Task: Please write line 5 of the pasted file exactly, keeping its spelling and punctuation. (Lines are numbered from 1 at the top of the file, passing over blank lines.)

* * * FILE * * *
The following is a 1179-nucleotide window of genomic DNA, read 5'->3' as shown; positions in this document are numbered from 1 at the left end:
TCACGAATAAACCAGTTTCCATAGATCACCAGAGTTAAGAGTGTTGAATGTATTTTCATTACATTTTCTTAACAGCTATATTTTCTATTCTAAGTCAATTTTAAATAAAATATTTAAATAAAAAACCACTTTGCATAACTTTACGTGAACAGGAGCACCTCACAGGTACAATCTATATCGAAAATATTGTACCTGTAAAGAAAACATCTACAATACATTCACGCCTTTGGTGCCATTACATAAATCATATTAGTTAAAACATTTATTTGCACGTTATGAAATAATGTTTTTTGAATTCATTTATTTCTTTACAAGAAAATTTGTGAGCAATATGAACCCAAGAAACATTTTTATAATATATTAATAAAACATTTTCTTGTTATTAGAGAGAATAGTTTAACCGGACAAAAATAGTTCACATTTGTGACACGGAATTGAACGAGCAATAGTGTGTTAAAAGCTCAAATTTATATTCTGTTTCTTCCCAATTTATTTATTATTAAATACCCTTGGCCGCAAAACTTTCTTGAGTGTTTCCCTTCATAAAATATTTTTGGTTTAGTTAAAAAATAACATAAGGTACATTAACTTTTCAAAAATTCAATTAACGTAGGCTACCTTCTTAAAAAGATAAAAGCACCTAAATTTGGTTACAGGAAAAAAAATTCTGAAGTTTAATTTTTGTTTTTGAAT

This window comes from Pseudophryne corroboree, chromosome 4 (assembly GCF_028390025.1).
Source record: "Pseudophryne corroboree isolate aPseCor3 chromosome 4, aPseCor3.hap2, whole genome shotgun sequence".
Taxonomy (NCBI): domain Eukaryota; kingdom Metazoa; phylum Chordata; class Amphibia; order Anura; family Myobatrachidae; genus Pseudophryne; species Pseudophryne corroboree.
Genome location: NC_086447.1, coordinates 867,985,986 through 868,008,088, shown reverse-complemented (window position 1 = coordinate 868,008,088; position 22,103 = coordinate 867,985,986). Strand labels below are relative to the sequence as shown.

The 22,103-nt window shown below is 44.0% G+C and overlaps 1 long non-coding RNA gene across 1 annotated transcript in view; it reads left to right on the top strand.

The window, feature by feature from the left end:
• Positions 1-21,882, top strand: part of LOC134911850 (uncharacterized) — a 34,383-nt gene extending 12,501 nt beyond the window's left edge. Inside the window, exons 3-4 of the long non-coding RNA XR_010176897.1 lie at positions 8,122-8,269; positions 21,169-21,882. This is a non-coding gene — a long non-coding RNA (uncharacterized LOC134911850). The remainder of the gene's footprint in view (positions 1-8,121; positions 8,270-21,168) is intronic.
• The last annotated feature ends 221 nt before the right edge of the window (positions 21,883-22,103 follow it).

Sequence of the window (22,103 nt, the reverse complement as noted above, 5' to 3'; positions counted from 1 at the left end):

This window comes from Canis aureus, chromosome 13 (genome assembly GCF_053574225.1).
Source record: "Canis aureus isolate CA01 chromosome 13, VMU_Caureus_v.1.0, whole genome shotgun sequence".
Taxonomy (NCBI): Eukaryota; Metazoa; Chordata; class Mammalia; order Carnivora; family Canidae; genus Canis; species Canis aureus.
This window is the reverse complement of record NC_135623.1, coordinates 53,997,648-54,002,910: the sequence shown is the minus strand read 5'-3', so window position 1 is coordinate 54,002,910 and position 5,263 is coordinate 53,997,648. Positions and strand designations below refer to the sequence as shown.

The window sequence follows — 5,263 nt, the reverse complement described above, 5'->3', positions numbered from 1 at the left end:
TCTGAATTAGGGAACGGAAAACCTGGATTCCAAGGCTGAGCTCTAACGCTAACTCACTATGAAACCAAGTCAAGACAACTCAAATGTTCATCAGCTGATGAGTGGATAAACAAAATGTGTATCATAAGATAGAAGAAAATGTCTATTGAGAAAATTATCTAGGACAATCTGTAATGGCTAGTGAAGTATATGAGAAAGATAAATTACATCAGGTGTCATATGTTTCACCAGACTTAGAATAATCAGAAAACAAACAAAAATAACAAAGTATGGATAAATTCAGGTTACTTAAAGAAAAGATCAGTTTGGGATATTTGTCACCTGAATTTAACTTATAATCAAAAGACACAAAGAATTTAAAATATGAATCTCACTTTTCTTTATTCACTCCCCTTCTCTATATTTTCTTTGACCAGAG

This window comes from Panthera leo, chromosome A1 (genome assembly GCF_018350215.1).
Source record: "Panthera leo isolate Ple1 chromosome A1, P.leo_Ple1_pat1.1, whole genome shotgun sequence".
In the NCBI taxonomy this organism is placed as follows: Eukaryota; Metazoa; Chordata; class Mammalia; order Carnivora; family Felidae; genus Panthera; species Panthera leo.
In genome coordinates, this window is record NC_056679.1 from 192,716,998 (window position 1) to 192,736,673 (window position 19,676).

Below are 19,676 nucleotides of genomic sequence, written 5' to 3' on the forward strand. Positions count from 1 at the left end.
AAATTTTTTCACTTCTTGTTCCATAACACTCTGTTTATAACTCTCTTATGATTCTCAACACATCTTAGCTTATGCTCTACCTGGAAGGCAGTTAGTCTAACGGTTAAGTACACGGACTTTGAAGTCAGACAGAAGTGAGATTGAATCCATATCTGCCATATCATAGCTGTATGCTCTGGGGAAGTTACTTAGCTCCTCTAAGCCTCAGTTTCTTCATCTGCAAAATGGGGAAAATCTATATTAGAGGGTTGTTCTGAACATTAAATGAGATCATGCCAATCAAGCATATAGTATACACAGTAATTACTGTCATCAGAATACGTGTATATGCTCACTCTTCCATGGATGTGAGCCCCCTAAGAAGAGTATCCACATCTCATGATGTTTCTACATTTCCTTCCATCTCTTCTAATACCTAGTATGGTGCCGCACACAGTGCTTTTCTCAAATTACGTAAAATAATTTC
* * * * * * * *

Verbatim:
Taxonomy (NCBI): domain Eukaryota; kingdom Metazoa; phylum Chordata; class Amphibia; order Anura; family Myobatrachidae; genus Pseudophryne; species Pseudophryne corroboree.